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the stars seem out of reach

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Back then, there were all of these reasons they couldn't, they shouldn't, like - like, they'd be a fucking disaster together (and they probably would have been, but he fucked up his marriage pretty badly, and there's a slight overlap in her last two serious relationships that even he's too polite to point out, so) and they worked together (not anymore) and his feelings and Mulder's feelings got all tangled up and bled all over each other and it was easier to just - not.


He's never been able to describe their relationship - suspects that maybe there's no one word that properly encapsulates the last two decades. She wasn't (just) a co-worker (Chris), or a friend (Gary) or - or lover (Téa), and his feelings are such a strange combination of paternalistic (a vestige from the early days, back when she was a plain-faced 24 year old who listened to The Clash on her discman and spoke too freely to interviewers and worried about being replaced) and vaguely spousal (because you can't go through what they have, can't be the only two who understand and not have it bond you in some, strange way).


(She tweaks his side and laughs, "Surprise!" and when he hugs her (grabs her), her hand cups the back of his neck for a moment, and when she pulls away, his hand falls, instinctively, to that spot at the small of her back and some things between them, some things, will always be easy).





OK, yeah, she said she'd come, said she'd fly out and see him, but there are years of empty promises like that (his wedding, her play), and he's not sure what makes this one different, why this one, this one she decided to keep.


(Maybe it doesn't matter).






"You were pretty good up there," she says, in a way that'd be almost flirtatious if it wasn't him, if it wasn't them.


"I bet you say that to all the guys," he pretend to demur, and she still gets the same two lines that bracket her mouth when she smiles.


"Only the ones who buy me dinner?" she half-asks, rhetorically, and he sighs, in mock-annoyance


(wonders - won't ask - how long she plans to stay).






Her arm's under his jacket, low across his back, playing with a belt loop on his hip, and when he glances down at her, she looks like she's listening, intently, to whatever Amanda's saying, even though he knows - he knows - she can't stand her


(it's the same face she wears when she talks to Téa).






"Let's blow this joint," he murmurs, likes the way she ducks away from the breath tickling her ear, likes the way her hair's falling across her face. "Téa's not staying with me," he says - doesn't elaborate - and her eyebrows arch slightly, but all she says is -


"It's nice that you guys are trying to work things out," and it's level and non-committal and there's a rueful smile tugging at the corner of his mouth.






They're on the sidewalk outside the theatre when she lights up ("Filthy habit," he says, mock disapprovingly, reaching for the cigarette for a quick drag, and she slaps lightly at his hand, but lets him take it, and he's standing there, in downtown Manhattan, when her hand curls around his wrist, guiding the cigarette back to her mouth).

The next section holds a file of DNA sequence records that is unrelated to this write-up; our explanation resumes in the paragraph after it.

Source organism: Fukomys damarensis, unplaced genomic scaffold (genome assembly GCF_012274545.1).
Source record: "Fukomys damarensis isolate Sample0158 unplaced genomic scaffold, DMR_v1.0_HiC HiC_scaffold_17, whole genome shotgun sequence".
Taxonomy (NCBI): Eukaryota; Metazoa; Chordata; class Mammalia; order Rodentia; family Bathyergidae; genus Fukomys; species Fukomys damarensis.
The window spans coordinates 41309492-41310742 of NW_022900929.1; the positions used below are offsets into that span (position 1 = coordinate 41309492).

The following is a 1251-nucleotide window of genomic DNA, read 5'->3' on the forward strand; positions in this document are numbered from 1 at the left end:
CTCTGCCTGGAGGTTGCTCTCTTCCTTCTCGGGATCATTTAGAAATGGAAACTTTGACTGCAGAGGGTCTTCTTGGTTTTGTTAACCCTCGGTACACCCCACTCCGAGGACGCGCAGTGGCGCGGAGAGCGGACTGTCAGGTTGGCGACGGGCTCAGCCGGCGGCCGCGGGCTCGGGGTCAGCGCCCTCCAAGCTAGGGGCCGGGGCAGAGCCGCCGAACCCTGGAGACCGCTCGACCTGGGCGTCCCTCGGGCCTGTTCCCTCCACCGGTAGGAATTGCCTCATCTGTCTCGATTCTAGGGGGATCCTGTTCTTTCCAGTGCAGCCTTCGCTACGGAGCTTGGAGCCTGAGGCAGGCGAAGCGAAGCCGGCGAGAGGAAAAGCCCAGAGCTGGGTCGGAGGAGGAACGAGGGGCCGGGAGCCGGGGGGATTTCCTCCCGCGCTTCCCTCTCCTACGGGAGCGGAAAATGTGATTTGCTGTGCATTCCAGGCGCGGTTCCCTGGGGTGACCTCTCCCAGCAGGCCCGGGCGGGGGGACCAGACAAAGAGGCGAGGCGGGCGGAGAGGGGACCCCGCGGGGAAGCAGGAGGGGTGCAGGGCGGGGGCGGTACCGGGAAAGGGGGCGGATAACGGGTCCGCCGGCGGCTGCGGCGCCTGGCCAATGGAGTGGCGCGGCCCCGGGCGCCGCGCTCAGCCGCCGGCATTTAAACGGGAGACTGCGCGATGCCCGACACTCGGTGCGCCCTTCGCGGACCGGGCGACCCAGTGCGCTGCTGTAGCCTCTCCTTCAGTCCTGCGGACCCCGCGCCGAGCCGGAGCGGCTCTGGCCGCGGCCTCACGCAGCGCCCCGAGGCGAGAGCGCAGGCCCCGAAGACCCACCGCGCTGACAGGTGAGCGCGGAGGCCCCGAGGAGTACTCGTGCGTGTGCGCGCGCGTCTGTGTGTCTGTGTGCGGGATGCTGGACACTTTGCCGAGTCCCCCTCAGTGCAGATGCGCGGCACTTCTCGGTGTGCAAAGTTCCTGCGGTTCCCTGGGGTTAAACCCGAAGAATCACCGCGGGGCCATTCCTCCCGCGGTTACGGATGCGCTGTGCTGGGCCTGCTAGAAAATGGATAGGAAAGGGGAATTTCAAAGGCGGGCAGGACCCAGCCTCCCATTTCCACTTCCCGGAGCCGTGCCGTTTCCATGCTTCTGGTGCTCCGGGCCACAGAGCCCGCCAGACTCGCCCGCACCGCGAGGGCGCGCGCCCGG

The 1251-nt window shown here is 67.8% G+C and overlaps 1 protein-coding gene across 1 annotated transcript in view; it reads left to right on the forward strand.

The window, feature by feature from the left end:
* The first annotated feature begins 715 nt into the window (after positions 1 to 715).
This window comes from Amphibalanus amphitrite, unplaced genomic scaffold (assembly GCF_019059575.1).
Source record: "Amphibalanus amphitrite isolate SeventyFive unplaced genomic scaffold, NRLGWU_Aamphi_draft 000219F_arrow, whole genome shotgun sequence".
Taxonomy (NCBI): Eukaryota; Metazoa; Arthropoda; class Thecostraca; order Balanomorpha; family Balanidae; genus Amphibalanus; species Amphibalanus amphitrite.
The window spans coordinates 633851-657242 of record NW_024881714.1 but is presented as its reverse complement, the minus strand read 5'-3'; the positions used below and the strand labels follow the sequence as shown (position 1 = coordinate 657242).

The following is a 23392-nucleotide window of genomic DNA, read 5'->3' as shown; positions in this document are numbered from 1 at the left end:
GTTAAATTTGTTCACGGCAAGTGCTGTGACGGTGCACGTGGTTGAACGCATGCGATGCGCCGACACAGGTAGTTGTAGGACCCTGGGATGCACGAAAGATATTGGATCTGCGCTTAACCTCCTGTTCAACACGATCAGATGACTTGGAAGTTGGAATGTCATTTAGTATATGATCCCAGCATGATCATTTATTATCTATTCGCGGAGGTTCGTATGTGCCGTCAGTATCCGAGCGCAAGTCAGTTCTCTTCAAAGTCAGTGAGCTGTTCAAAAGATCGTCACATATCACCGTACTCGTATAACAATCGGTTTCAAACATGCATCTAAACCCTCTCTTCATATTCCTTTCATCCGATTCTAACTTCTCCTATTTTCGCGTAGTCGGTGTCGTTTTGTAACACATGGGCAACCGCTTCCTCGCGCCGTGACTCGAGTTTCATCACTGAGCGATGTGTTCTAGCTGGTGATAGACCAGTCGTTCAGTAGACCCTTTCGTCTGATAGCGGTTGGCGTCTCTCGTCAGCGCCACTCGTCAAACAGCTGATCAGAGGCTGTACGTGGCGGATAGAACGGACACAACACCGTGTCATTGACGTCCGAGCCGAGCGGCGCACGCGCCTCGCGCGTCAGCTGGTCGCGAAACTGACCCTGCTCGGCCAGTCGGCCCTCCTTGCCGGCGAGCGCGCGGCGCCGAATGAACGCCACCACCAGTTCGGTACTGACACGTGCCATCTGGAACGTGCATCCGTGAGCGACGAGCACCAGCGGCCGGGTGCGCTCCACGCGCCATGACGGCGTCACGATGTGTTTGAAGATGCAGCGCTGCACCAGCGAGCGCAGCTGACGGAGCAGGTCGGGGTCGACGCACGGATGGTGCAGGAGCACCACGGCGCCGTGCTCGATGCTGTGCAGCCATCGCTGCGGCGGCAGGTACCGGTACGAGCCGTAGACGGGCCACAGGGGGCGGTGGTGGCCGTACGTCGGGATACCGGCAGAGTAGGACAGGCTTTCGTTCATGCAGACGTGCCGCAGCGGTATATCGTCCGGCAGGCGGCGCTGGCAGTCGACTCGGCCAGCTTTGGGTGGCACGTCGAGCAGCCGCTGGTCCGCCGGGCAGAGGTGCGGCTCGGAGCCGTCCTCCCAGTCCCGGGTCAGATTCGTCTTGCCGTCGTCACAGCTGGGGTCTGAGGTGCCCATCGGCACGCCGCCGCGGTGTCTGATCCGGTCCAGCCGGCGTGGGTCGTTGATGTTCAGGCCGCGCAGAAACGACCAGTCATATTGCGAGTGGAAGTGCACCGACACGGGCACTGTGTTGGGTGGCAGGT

Her hair's blonde again, her accent that curious hybrid she can't seem to shake, and the backs of her fingers keep brushing his in the elevator up to his room.






He's sitting on the hotel bed and she's rooting through his mini-bar and it's just the two of them, without the buffer of Mulder and Scully, and there aren't any cameras or carpets or kids, and even though he's known her for most of his adult life, he's spent so little time with her like this.


She grabs a soda and joins him on the bed.


"You're paying for that," he mumbles.


"The hell I am," she replies, twisting off the cap. "What are we watching? Basketball?" she answers her own question before he can open his mouth, sounds so much like Scully for a moment that his throat aches


(and he doesn't miss it, usually, doesn't miss the long days or ass-crack of dawn starts or Vancouver or the fucking rain or the days he could barely look at her, the days even her voice had him all but grinding his teeth, but sometimes, sometimes he misses parts of it. Just - parts).








"Chris says the script's coming along," she says, and her bare toes are pressing into his calf, through his slacks.


"Chris says a lot of things," he replies, flatly, and she laughs (and it's still loud and infectious and disarmingly unselfconscious).


"Have a little faith, David" she pretends to admonish.


"In Chris? Did you see the last movie-" he breaks off when she shoves at his shoulder.


"Hey!" she protests - then, off his look, "It was pretty fucking awful, wasn't it?" and they're both laughing and maybe twenty years ago, they would've cared, back when she was above doing television and he clung to his half-finished doctorate like it could save him, but they've done a lot of growing up, together and apart, since then.






They don't have a lot to talk about, but, really, they never did.








She crosses her ankles, her dress creeping a little higher up her legs.


"If you could go back," she says, picking at the soda bottle's label with her thumbnail, "would you - would you do it again?"


(and it's a question, a what if game, that belongs to Mulder and Scully, not them, but for a moment, he imagines never having done it. Never having been tied, inextricably, to Mulder. The show. Her. Never having met her).


He leans over, impulsively, and kisses her temple, lingers there for a moment, nose flattening against her hair, before replying, "Some of it."


"Some of it?" she echoes, and his hand lands - clumsy and heavy and affectionate - on her thigh.


"The parts that mattered."


(Back then, there were all of these reasons, all of these reasons that don't matter anymore (and maybe, he thinks, maybe they never did)).